Dissecting the Association Between Inflammation, Metabolic D
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Observational studies highlight associations of C-reactive protein (CRP), a general marker of inflammation, and interleukin 6 (IL-6), a cytokine-stimulating CRP production, with individual depressive symptoms. To explore the genetic overlap and associations between inflammatory activity, metabolic dysregulation, and individual depressive symptoms a study was conducted.

GWAS Data Sources Genome-wide association study (GWAS) summary data of European individuals, including the following: CRP levels (204402 individuals); 9 individual depressive symptoms (3 of which did not differentiate between underlying diametrically opposite symptoms [eg, insomnia and hypersomnia]) as measured with the Patient Health Questionnaire 9 (up to 117907 individuals); summary statistics for major depression, including and excluding UK Biobank participants, resulting in sample sizes of 500 199 and up to 230 214 individuals, respectively; insomnia (up to 386533 individuals); body mass index (BMI) (up to 322154 individuals); and height (up to 253280 individuals).

In this genetic correlation and 2-sample mendelian randomization (MR) study, linkage disequilibrium score (LDSC) regression was applied to infer single-nucleotide variant–based heritability and genetic correlation estimates. Two-sample MR tested potential causal associations of genetic variants associated with CRP levels, IL-6 signaling, and BMI with depressive symptoms.

Based on large GWAS data sources, genetic correlation analyses revealed consistent false discovery rate (FDR)–controlled associations (genetic correlation range, 0.152-0.362) between CRP levels and depressive symptoms that were similar in size to genetic correlations of BMI with depressive symptoms. Two-sample MR analyses suggested that genetic upregulation of IL-6 signaling was associated with suicidality, a finding that remained stable across statistical models and sensitivity analyses using alternative instrument selection strategies. Mendelian randomization analyses did not consistently show associations of higher CRP levels or IL-6 signaling with other depressive symptoms, but higher BMI was associated with anhedonia, tiredness, changes in appetite, and feelings of inadequacy.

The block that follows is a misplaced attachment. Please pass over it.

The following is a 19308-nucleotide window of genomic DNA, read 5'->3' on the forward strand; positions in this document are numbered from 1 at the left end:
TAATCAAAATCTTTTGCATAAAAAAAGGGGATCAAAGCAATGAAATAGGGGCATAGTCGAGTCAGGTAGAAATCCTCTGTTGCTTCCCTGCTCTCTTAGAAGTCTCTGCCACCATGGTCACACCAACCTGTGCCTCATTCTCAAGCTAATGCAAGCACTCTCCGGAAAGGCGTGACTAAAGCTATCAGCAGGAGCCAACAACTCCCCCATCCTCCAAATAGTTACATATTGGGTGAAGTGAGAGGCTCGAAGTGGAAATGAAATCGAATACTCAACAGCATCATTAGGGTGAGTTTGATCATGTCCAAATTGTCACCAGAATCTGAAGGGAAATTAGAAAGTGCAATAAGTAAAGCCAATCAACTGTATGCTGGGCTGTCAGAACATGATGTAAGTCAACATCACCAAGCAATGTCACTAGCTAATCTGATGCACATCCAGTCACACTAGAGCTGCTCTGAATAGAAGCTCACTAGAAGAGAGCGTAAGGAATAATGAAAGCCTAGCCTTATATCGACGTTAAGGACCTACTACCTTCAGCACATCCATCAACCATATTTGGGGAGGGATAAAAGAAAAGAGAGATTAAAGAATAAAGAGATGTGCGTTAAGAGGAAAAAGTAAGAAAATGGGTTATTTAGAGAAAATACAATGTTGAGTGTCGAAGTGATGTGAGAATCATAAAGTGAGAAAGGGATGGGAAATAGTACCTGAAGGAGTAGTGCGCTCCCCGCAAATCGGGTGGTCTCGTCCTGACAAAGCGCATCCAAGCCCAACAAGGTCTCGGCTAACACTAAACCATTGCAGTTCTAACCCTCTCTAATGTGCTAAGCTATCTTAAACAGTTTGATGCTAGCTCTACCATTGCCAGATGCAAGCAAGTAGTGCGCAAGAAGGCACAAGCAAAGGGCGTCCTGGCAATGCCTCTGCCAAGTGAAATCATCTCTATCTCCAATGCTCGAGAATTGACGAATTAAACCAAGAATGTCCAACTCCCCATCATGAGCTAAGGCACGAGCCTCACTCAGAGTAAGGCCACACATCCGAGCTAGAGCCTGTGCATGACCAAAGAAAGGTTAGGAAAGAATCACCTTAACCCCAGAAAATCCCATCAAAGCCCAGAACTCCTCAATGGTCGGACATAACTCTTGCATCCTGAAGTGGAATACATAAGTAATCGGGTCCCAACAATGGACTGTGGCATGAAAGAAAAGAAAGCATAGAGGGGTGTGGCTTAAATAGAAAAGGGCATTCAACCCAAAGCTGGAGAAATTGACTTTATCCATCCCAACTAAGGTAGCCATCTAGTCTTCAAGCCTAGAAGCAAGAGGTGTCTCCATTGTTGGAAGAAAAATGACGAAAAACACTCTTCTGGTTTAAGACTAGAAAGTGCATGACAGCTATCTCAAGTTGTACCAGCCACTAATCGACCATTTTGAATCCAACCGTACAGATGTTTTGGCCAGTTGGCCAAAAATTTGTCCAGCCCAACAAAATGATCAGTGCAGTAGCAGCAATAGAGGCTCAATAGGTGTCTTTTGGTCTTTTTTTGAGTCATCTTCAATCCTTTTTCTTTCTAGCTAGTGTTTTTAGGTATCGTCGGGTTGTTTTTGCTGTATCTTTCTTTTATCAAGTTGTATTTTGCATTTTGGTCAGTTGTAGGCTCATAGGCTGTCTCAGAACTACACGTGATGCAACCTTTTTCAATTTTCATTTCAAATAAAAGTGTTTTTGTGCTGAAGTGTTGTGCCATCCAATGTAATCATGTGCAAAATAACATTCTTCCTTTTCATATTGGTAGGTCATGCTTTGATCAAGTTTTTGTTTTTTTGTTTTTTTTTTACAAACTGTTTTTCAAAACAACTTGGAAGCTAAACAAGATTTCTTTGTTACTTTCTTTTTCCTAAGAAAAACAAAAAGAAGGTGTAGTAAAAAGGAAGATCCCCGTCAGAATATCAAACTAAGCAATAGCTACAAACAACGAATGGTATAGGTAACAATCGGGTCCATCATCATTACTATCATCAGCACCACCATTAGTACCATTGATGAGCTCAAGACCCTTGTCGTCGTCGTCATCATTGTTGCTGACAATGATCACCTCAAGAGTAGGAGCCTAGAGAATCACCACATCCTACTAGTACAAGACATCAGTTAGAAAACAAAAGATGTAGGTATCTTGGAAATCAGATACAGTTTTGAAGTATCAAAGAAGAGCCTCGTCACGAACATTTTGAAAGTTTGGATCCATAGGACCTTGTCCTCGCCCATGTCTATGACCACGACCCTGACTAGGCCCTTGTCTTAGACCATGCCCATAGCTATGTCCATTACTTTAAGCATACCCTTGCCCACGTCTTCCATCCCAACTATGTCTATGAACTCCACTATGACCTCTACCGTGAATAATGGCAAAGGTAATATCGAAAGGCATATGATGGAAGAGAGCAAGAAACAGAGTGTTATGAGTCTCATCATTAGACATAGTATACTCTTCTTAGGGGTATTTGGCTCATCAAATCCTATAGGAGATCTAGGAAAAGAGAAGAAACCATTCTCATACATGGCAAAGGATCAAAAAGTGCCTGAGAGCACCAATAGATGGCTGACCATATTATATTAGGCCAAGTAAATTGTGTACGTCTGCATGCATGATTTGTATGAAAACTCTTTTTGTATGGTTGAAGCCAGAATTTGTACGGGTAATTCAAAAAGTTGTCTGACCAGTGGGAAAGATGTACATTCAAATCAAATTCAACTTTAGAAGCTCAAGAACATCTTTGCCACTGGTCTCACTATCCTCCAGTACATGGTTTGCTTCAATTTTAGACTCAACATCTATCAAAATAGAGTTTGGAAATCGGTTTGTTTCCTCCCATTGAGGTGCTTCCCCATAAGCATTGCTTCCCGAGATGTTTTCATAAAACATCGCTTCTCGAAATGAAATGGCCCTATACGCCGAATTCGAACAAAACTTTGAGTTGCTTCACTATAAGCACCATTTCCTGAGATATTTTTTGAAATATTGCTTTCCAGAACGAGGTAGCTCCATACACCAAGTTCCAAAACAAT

This study reports coheritability between CRP levels and individual depressive symptoms, which may result from the potentially causal association of metabolic dysregulation with anhedonia, tiredness, changes in appetite, and feelings of inadequacy. Regarding proinflammatory processes, IL-6 signaling may be potentially causally associated with suicidality. This hypothesis is clinically relevant because symptom expression of suicidality could help identify patients who will respond to immunotherapy. The findings also suggest that pharmacological approaches targeting IL-6 signaling may be valuable for treatment of suicidality, which requires further research.

Source: https://jamanetwork.com/journals/jamapsychiatry/fullarticle/2771875
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